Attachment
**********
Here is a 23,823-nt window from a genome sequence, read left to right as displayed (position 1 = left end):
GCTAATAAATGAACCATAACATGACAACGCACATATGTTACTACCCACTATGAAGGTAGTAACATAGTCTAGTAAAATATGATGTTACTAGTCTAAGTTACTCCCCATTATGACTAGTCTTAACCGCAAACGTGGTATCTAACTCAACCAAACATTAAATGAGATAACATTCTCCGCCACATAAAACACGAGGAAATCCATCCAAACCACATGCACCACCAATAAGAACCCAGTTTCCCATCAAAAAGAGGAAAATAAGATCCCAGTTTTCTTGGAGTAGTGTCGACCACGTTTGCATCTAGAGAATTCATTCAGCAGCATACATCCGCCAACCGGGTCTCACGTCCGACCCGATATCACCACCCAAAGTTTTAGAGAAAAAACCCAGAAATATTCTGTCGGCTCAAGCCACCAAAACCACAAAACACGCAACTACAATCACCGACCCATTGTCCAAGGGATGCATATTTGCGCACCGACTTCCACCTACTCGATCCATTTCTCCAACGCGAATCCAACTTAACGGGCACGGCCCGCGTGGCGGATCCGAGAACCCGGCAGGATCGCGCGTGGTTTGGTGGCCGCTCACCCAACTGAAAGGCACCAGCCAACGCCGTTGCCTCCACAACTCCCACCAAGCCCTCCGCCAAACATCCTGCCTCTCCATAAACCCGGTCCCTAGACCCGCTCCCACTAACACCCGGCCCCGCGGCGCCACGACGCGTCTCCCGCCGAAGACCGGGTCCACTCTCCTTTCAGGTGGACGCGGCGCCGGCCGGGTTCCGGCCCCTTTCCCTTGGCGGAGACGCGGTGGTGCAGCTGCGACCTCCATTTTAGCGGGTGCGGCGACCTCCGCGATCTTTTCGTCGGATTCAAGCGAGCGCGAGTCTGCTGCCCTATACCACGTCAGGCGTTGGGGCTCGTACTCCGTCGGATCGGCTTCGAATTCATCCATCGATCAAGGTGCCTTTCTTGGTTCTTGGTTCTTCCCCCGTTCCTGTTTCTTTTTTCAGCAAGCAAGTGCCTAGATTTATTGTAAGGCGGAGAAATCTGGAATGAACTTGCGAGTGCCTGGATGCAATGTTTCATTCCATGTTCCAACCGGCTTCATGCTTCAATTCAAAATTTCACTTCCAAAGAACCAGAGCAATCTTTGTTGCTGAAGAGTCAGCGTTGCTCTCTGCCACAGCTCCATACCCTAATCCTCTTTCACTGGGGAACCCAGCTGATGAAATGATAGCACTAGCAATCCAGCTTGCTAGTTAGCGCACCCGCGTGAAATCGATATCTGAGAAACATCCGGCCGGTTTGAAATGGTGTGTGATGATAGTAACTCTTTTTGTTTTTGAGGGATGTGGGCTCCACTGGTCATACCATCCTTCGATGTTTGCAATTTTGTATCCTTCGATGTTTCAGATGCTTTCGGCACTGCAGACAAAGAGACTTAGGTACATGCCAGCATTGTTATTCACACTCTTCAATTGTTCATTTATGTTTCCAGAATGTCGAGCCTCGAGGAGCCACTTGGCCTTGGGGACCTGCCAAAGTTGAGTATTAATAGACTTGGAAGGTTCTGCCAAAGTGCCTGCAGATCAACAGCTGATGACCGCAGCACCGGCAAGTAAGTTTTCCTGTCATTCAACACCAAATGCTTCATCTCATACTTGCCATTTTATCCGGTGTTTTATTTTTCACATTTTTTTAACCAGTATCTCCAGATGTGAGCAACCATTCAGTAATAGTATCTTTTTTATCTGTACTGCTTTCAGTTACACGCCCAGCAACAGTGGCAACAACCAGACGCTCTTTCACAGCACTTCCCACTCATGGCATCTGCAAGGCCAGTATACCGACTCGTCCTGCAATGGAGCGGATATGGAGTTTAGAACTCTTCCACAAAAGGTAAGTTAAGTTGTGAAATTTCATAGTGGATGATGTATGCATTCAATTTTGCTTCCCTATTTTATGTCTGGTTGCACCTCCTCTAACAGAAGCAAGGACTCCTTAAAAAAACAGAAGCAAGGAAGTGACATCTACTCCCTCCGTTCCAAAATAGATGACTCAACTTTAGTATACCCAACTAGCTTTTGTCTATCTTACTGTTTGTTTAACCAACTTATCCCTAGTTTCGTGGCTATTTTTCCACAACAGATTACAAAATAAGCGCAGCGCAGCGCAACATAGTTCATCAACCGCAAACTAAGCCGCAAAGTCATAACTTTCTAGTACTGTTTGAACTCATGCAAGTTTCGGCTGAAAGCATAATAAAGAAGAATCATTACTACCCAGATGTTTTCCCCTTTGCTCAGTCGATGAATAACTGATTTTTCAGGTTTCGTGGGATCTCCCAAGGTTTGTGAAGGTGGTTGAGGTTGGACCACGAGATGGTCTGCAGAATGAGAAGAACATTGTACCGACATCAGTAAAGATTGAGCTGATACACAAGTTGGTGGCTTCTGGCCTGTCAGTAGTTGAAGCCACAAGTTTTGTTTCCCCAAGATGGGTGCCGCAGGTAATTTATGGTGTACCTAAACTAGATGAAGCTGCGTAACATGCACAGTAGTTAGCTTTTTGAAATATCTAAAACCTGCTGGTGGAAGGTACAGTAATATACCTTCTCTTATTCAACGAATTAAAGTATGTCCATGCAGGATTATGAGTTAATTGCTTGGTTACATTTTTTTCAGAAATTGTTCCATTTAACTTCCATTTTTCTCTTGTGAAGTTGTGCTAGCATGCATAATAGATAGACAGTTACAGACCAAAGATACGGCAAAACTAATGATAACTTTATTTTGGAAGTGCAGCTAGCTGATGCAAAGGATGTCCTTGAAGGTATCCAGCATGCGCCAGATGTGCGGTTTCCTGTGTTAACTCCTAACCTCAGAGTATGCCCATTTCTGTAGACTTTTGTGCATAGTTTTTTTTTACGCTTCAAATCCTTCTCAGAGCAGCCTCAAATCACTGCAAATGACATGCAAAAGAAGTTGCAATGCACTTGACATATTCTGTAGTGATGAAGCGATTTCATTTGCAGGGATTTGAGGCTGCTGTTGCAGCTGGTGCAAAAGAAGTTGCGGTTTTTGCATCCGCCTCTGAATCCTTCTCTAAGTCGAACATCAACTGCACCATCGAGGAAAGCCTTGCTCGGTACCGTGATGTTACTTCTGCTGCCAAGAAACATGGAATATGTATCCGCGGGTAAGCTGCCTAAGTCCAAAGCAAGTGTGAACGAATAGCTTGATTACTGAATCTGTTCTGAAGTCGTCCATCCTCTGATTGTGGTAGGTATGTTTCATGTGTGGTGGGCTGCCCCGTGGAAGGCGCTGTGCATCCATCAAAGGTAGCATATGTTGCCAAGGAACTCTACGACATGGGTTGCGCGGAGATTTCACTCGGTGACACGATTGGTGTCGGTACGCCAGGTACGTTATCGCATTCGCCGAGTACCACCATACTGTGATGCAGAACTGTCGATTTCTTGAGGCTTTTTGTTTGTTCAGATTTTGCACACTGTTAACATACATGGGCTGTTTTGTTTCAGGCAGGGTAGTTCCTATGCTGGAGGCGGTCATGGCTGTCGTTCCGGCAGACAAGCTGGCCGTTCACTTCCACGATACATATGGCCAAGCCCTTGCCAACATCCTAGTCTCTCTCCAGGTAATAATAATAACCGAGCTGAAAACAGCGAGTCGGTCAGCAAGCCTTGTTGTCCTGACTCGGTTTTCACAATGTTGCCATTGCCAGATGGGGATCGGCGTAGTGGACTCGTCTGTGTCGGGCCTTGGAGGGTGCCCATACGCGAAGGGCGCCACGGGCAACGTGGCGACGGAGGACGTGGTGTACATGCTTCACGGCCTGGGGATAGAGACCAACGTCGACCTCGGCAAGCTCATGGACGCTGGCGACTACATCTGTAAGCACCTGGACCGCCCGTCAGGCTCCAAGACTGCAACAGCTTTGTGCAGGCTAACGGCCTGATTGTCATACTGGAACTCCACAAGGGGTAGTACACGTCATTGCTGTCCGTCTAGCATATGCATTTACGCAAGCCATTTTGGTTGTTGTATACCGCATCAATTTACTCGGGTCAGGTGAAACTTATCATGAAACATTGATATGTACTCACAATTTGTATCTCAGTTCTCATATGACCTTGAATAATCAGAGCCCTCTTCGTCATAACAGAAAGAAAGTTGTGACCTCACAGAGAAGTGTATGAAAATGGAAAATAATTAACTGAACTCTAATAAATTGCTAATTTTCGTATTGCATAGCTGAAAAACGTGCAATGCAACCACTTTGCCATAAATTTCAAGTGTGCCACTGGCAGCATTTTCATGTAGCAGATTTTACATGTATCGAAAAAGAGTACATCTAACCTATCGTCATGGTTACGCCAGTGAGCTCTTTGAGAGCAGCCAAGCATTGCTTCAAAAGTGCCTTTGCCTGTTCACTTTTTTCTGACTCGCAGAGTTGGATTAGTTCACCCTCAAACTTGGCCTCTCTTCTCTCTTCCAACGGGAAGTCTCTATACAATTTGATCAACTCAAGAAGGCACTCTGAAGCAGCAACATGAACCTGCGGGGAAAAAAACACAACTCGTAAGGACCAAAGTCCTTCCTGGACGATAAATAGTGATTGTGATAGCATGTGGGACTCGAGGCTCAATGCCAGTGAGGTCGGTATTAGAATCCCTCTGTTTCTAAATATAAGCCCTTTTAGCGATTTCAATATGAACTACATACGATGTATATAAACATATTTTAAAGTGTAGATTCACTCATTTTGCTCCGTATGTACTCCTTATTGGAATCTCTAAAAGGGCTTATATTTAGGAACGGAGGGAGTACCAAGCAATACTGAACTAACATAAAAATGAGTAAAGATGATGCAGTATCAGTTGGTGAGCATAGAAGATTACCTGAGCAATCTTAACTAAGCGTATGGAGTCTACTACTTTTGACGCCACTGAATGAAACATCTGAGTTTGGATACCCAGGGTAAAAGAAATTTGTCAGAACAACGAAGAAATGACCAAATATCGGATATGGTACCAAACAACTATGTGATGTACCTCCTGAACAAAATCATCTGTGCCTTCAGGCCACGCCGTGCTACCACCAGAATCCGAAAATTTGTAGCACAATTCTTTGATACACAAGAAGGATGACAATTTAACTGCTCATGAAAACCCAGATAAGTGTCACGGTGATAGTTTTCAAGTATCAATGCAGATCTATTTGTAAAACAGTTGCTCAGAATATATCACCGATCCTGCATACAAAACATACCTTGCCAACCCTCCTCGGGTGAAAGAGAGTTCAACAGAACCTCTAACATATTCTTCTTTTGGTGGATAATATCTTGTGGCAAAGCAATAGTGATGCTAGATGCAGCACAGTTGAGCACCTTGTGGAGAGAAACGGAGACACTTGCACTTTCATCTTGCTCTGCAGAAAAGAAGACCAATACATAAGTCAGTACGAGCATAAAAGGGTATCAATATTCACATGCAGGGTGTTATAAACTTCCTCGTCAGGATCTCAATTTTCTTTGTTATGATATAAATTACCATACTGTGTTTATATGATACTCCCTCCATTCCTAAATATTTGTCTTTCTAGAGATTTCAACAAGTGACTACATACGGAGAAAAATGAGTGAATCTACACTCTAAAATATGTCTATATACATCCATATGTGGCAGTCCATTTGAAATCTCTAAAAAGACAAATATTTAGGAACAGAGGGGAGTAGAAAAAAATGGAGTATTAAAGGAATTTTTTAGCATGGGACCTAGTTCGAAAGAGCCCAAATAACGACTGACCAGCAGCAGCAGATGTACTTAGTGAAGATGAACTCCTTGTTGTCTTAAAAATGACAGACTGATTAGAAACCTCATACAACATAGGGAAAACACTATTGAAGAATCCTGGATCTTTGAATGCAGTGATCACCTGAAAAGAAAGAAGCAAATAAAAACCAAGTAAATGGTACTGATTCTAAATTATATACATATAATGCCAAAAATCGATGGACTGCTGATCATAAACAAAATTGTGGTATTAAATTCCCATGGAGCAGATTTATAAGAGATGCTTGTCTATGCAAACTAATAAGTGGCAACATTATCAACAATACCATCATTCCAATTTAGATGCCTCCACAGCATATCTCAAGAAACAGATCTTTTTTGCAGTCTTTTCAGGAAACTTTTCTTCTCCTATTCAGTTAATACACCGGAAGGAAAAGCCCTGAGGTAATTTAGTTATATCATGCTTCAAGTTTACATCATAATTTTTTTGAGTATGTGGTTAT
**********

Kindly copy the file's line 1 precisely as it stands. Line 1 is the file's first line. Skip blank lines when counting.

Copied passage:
Here is a 23,823-nt window from a genome sequence, read left to right as displayed (position 1 = left end):